Pour the lukewarm water into a large bowl. Sprinkle the active dry yeast over the water and set aside to soften. In a small saucepan, scald the milk. Remove from heat. Add the butter and stir till dissolved. Stir in the sal tand sugar, then the beaten eggs. When lukewarm, add to the softened yeast. Stir in two cups of flour. Add the grated lemon rind, cherries, citron, and raisins and enough of the flour to make a soft dough.
Turn dough out upon a floured board and knead until smooth, elastic, and not sticky. Place dough in a greased bowl, turning over once to grease the top. Cover with a clean cloth and place in a warm spot to rise. (An unheated oven is a good place with a pan of boiling water beside the bowl to provide the moist atmosphere.)
When dough has doubled in bulk, punch down. Knead briefly then transfer to a buttered tube pan (9 inch). Permit to rise again in a warm spot, then sprinkle the top with the combined sugar and cinnamon. Bake in a moderate oven until well browned on top. Remove to rack to cool thoroughly before slicing.
A 1960 mention takes on shades of the baba au rhum with a rum-flavored syrup soaked in and repeats the “women’s skirt” theory of the name evolution. From the December 23, 1960 edition of The Logansport (Indiana) Press:
Babka is a Polish bread with a name that derives from the fact that the finished bread rather resembles the full skirts worn by old peasant women.
Babka: Scald 3/4 c. milk and cool to lukewarm.
Measure 1/4 c. water into large bowl. Use warm, not hot, water for active dry yeast; lukewarm water for compressed yeast.
Sprinkle or crumble 1 pkg. or cake active dry or compressed yeast into water. Stir until dissolved. Add the lukewarm milk.
To yeast-milk mixture, add 1 c. sifted flour and 1 Tbsp. sugar and mix well. Cover. Let rise in a warm place, free from draft, until light and bubbly.
Add to risen sponge 1 c. sifted flour and 3 Tbsp. sugar, 1 tsp. salt, 1/2 c. butter or margarine, melted, 4 eggs, 1/4 c. candied fruit and 1/4 c. raisins.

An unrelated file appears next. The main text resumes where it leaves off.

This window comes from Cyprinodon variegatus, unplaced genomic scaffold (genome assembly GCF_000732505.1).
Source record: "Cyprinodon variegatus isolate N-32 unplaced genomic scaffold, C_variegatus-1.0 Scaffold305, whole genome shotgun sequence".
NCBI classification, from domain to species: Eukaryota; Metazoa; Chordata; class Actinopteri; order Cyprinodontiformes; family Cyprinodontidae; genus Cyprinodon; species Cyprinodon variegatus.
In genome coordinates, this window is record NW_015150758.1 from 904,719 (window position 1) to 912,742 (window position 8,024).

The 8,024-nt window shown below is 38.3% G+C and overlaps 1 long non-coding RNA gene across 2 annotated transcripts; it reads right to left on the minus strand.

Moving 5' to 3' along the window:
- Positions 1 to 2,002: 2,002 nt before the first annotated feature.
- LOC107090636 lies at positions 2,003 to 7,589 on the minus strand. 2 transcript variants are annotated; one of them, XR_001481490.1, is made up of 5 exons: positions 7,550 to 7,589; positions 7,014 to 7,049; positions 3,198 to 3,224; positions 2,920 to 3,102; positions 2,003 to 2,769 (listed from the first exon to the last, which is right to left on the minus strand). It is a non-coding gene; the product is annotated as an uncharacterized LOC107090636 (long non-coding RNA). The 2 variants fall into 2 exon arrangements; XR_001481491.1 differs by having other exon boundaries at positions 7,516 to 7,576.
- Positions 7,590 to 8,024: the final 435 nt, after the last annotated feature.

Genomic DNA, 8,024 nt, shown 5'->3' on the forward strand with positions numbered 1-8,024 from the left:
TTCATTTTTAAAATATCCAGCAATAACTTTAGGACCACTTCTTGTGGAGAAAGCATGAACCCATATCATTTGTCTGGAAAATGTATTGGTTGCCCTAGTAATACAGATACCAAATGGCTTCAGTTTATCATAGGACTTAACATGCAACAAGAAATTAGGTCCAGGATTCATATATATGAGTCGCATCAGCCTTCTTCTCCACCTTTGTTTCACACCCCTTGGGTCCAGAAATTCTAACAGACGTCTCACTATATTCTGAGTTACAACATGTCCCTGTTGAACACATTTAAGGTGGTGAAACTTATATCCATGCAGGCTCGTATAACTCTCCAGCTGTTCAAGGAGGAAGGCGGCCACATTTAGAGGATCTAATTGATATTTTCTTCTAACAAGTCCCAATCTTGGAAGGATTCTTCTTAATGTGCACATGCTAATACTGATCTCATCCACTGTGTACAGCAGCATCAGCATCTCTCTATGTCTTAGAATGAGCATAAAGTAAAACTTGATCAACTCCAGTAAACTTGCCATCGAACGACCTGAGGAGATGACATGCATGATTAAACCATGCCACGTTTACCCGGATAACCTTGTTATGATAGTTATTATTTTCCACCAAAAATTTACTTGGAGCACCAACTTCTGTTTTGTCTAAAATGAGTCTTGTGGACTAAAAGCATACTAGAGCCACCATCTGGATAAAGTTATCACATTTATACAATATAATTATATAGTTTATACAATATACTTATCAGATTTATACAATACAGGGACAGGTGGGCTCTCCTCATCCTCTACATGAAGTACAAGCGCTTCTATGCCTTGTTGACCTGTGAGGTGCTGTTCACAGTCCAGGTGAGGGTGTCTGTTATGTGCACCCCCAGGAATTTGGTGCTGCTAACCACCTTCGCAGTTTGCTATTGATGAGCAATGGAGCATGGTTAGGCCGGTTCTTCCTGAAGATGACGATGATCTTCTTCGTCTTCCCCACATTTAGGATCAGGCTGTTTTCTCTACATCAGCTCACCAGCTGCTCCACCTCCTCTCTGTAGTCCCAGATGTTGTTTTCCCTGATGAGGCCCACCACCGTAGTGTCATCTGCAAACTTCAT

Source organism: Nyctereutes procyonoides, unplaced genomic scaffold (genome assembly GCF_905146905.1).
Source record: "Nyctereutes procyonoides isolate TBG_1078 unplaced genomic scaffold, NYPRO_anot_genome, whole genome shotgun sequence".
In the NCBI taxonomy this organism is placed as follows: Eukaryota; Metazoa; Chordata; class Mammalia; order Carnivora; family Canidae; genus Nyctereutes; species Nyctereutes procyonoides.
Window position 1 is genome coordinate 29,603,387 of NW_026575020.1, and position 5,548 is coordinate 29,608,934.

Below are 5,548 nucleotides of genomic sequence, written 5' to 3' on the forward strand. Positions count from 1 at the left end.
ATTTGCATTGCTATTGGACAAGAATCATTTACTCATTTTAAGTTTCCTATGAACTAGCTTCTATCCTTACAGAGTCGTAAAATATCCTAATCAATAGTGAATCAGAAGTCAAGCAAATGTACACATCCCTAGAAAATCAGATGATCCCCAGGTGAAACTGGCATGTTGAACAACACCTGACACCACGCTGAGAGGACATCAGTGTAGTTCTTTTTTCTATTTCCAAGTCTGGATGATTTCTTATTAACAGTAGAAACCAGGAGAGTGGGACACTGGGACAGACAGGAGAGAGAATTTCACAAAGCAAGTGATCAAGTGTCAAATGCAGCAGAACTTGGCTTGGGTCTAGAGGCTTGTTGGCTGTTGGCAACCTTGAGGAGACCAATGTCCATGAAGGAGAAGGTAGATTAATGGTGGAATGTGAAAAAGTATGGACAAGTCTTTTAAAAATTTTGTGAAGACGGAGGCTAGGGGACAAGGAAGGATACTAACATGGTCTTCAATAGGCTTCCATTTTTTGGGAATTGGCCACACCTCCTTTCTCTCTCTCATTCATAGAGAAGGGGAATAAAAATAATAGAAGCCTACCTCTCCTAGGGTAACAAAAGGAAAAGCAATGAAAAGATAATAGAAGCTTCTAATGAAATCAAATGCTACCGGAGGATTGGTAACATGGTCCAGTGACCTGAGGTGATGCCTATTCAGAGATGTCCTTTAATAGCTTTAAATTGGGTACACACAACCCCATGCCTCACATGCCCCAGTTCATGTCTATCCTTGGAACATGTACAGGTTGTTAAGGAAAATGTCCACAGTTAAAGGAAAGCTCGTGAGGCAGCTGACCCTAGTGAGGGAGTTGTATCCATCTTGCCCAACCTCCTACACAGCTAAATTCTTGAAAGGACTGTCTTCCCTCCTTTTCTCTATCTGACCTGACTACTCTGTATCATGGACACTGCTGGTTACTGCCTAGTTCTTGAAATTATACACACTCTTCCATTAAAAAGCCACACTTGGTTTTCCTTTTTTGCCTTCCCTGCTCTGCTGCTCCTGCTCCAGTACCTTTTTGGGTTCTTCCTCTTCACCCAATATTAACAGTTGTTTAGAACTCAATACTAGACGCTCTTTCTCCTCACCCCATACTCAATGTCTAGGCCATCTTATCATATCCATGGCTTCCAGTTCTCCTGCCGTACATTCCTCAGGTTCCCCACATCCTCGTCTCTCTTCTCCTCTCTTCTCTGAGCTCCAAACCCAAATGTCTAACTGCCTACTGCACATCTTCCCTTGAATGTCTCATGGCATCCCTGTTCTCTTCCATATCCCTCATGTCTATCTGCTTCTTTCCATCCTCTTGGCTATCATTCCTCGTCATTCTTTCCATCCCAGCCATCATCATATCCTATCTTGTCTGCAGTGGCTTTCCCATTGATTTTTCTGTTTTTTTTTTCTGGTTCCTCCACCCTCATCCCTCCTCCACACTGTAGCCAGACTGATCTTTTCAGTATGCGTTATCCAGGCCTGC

Beat batter vigorously. Put in large, well-greased mold. Let rise in warm place, free from draft, 15 to 30 minutes, depending on volume desired.
Bake in hot oven (400 deg. F.) for 30 minutes.
Remove from oven and immediately pour Babka Syrup over bread while still in pan. When syrup is absorbed, remove from pan and ice with confectioners’ icing.
Babka Syrup: Combine 1/2 c. sugar, 1/3 c. water and 1 tsp. run flavoring in saucepan. Bring to boil.
The only way the loaf-shaped chocolate babka would remind anyone of their grandmother’s skirt is if it was named by Spongebob Squarepants.
How can you tell? Chocolate. Until the 1880s, the process of conching chocolate that is, grinding it over and over to produce a smooth and even texture didn’t exist. Chocolate in solid form was gritty, and as a result, it was primarily a drink. Even then, affordable chocolate for the masses didn’t show up until the 20th century.
Which raises the question: given that its cousins traveled under the banner of Easter Bread and Christmas Bread (in its “au rhum” iteration), how did the chocolate babka end up a specialty of Jewish bakeries? Even Claudia Roden’s (James Beard Foundation Cookbook of the Year) 1998 tome The Book of Jewish Food has 600-plus pages, 800 recipes, and not a single mention of the existence of babka.